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Codependency in Relationships

By: Fardeen Rafique

Codependency in Relationships - Inspiron Psychology well being center

Date: 15th January 20222

We all have certain individuals that we tend to rely on more than we rely on the others. But how does this reliance become a cause for concern is what we need to know and understand. Recognizing signs of codependency early on can help in breaking a pattern that may have been established without even you being aware.

What Is Codependency?
Codependency refers to a mental, emotional, physical, and/or spiritual reliance on a partner, friend, or family member. Today, codependency covers a much broader spectrum.

What does Co-Dependency look like?
Codependency describes one person’s behaviors and attitudes rather than the relationship as a whole. Someone who is codependent often builds their identity around helping others. They may “depend” on others to validate their self-worth. A codependent person may deny their own desires or emotions to get this approval.

Common symptoms of codependency include:
Low Self-Esteem: Codependency may cause feelings of shame and worthlessness. A person may believe they do not deserve happiness. If a person does not value themselves, they may try to get others to value them. The sense of “being needed” can prompt internal gratification, even if the recipient of care does not show gratitude.

Poor Boundaries: Codependent people often feel responsible for others’ happiness. They can have a hard time saying “no” or putting their own needs first. They may hide their true thoughts and feelings to avoid upsetting others.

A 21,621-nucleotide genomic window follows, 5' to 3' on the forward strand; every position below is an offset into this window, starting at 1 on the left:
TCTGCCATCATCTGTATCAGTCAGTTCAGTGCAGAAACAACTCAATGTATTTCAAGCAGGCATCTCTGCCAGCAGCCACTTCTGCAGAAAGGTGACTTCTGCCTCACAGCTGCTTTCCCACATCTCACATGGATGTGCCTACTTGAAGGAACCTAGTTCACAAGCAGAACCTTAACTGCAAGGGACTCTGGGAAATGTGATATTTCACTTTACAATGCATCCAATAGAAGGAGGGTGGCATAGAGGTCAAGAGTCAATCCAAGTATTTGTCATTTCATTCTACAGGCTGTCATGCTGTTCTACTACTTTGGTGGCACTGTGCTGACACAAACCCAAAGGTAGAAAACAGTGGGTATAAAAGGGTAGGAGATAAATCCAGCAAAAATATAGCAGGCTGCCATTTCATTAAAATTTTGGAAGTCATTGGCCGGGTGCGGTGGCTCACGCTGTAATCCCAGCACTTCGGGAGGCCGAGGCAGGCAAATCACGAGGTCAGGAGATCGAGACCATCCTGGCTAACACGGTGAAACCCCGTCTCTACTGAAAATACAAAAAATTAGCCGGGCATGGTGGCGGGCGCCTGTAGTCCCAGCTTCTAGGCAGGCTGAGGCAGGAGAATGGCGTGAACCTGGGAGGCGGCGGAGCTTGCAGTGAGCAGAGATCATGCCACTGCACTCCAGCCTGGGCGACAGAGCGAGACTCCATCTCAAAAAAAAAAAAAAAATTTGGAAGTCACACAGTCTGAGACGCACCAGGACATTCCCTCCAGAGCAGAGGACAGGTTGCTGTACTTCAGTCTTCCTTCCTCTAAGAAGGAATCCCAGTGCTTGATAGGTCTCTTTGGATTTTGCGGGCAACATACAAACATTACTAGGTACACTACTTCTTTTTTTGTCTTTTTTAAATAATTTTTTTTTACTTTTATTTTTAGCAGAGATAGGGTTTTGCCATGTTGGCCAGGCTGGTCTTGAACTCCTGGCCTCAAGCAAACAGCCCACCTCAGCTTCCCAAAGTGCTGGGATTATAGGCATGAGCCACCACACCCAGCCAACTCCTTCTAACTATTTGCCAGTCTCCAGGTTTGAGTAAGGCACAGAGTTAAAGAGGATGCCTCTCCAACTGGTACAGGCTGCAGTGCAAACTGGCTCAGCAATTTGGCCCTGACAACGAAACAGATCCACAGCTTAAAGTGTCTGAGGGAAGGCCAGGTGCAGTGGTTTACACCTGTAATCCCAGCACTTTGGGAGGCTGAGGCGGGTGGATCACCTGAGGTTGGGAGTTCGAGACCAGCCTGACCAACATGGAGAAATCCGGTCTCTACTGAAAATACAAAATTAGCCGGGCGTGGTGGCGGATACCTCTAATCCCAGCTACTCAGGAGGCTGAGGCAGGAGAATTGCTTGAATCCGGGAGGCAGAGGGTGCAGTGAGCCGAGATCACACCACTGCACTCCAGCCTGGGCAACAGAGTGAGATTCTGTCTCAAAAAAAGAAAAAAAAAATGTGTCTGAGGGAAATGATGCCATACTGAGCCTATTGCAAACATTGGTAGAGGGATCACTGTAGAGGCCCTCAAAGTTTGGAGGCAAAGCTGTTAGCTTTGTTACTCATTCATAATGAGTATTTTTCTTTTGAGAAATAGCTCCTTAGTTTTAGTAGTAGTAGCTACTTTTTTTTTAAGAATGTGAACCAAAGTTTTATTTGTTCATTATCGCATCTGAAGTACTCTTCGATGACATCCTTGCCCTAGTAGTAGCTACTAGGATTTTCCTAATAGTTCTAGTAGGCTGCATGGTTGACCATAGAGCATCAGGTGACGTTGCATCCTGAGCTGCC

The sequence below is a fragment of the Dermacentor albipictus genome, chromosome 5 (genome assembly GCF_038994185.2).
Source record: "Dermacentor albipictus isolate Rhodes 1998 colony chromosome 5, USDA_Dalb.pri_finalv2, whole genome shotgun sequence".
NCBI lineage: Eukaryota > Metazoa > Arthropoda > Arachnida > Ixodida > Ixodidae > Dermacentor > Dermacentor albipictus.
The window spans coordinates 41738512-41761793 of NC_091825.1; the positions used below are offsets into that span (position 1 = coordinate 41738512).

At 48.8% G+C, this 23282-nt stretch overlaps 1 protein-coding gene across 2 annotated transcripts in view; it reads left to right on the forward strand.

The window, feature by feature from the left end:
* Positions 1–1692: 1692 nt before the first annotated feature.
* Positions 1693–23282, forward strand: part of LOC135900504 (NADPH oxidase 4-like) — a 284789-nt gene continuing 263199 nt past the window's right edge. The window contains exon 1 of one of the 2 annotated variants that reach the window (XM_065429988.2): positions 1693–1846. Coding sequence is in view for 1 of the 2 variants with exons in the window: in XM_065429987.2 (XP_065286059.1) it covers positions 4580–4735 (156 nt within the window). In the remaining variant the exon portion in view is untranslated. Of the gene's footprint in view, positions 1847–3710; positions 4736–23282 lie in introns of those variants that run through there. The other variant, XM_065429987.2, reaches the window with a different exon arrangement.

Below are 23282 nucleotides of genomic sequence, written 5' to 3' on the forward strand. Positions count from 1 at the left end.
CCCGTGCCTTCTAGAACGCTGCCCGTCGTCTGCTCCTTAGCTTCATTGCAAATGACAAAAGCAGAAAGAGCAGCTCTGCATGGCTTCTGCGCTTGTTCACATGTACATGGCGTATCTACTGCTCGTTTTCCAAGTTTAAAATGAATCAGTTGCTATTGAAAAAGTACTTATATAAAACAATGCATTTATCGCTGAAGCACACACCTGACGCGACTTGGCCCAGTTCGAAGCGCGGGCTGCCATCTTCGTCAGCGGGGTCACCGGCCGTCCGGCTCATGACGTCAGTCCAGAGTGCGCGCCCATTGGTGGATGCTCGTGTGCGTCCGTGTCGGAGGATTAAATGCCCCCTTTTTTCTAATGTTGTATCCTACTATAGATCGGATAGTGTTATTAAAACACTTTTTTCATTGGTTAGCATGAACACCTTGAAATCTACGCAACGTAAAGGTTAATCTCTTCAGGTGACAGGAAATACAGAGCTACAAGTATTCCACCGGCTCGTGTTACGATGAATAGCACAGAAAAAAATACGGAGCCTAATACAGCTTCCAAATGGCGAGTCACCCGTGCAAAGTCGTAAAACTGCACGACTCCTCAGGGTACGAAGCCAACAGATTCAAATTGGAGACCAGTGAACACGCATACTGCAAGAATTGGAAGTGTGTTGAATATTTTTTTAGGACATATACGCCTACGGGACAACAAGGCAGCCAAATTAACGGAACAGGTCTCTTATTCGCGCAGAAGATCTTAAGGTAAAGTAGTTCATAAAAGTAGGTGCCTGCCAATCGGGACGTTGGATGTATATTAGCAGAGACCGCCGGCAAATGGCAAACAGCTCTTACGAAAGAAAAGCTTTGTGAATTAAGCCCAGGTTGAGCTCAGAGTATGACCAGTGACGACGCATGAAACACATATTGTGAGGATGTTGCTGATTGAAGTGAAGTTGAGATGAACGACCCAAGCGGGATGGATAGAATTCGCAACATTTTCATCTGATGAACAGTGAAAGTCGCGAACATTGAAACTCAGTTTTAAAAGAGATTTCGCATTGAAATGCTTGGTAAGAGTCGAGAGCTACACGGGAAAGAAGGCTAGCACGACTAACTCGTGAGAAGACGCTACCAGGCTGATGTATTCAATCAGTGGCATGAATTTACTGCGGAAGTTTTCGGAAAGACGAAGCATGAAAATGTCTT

A Need to “Save” Others: Codependent people may feel it is their duty to protect their loved ones from all harm. If a loved one does something wrong, they will likely try to fix the situation on loved one’s behalf. Such behavior can prevent others from becoming independent or learning from their mistakes. It may also enable abuse or addiction to persist unchallenged.

Self-Denial: A codependent person often prioritizes others’ well-being over their own. They may deny their own needs for rest, emotional support, and self-care. They may feel guilt or anxiety when asserting their own desires. Codependent people can feel uneasy when others offer support.

Perfectionism: Codependent people often project an image of self-reliance and competence. It is common for people to take on more responsibilities than they can handle. When they make an error or receive criticism, they may grow insecure.

Control Issues: A codependent person may link their own self-worth to others’ well-being. If a loved one fails, a codependent person may feel as if they failed themselves. Their attempts to make others’ lives better may shift into controlling or possessive behavior.

Note-: Not every codependent person will show all these symptoms. But if a person shows many of these traits, they may be codependent.

How to Stop Being Codependent

  1. Look for signs of a healthy relationship. In order to break out of codependent patterns, you need to first understand what a healthy, loving relationship looks like. Signs of a healthy relationship include making time for each other, maintaining independence, being honest and open, showing affection, and having equality.
  2. Having healthy boundaries. People with good relationships are supportive of each other, but they also respect each other’s boundaries. A boundary is a limit that establishes what you are willing and unwilling to accept in a relationship. Spend some time thinking about what is acceptable to you. Work on listening to the other person, but don’t allow their problems to consume your life. Practice finding ways to decline requests that step over your boundaries. Set limits, then work on enforcing them.
  3. Couple/ Individual/ Family Therapy
    There are several different group interventions that may be effective for codependency. The group dynamic gives individuals an opportunity to form healthier relationships in an appropriate space. Group therapy often involves giving positive feedback and holding individuals accountable.
    Group therapy methods may vary. Some involve cognitive behavioral therapy, where members learn specific skill-building strategies.
    Other codependency groups follow the 12-step model. Similar to the way other 12-step groups are run, individuals learn about their relationship addiction. Goals may include increasing self-awareness, self-esteem, and the expression of feelings.
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